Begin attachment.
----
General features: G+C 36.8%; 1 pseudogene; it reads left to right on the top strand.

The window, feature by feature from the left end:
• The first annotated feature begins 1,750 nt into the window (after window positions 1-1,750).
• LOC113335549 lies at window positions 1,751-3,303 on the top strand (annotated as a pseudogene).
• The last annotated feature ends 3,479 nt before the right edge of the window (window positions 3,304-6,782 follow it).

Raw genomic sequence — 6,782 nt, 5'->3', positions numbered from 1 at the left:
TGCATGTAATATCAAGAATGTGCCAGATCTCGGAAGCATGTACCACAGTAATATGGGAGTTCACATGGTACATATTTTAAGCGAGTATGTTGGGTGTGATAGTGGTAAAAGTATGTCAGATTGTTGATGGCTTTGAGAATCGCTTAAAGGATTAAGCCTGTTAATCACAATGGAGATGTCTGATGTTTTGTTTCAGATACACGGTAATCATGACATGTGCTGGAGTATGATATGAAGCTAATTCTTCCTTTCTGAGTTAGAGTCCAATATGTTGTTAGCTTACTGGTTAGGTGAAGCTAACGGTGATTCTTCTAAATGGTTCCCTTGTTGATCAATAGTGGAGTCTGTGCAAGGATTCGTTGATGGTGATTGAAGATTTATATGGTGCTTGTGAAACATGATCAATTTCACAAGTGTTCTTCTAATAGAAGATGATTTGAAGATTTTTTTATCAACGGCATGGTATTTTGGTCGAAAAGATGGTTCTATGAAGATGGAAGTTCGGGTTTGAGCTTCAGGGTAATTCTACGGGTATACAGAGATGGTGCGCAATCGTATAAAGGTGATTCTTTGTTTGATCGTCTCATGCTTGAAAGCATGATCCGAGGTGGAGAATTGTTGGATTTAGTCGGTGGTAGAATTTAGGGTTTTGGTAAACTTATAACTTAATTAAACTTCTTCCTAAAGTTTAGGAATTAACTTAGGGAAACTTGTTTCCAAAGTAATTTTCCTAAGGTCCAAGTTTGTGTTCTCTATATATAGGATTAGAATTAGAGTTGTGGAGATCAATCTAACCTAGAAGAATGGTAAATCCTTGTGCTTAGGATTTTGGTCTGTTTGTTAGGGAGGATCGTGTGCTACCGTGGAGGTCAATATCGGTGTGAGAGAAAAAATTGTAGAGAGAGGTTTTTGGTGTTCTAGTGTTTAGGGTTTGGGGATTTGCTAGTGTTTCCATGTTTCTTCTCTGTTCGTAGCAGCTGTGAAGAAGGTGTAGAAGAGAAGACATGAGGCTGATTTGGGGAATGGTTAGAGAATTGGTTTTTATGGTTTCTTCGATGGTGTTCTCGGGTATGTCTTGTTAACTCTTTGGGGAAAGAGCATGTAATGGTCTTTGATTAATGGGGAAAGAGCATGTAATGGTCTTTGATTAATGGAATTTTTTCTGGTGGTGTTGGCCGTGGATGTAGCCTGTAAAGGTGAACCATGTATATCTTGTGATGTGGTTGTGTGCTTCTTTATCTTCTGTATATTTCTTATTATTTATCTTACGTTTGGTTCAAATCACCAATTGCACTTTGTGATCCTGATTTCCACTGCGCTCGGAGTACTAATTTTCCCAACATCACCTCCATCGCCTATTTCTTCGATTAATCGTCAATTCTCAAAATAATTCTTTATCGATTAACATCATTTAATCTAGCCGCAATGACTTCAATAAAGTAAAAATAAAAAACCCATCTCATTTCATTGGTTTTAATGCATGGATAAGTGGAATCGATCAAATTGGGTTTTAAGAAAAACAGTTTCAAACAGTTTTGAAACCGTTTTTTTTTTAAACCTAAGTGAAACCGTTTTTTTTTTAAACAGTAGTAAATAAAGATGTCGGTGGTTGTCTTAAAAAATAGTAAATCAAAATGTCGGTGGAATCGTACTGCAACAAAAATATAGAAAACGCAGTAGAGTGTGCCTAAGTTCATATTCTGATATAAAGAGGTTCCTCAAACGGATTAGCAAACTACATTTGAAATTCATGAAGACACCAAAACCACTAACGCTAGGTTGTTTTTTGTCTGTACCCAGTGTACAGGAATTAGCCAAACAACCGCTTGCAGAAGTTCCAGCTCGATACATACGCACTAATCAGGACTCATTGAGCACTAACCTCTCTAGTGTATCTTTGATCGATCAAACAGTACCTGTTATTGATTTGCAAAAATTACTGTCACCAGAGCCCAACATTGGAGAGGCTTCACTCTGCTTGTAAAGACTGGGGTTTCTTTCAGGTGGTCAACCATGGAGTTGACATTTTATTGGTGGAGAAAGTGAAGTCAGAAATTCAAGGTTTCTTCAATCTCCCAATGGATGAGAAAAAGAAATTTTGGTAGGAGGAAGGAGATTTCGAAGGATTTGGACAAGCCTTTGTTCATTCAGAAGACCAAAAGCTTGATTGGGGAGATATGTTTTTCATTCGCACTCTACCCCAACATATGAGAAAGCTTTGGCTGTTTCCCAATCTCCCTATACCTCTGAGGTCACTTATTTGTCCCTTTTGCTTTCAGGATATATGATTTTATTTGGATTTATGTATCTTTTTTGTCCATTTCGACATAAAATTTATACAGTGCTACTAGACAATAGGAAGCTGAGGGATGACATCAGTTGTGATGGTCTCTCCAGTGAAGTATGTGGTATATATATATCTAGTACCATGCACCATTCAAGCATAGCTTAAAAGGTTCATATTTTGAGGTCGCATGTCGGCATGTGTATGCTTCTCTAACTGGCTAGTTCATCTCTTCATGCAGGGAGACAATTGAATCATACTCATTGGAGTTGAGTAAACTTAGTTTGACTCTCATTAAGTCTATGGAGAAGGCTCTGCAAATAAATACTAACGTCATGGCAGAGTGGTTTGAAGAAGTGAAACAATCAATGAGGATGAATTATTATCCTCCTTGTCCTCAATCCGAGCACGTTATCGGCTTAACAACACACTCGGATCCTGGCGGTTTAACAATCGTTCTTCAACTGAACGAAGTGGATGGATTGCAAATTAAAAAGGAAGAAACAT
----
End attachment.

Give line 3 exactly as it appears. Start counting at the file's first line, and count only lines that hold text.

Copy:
• The first annotated feature begins 1,750 nt into the window (after window positions 1-1,750).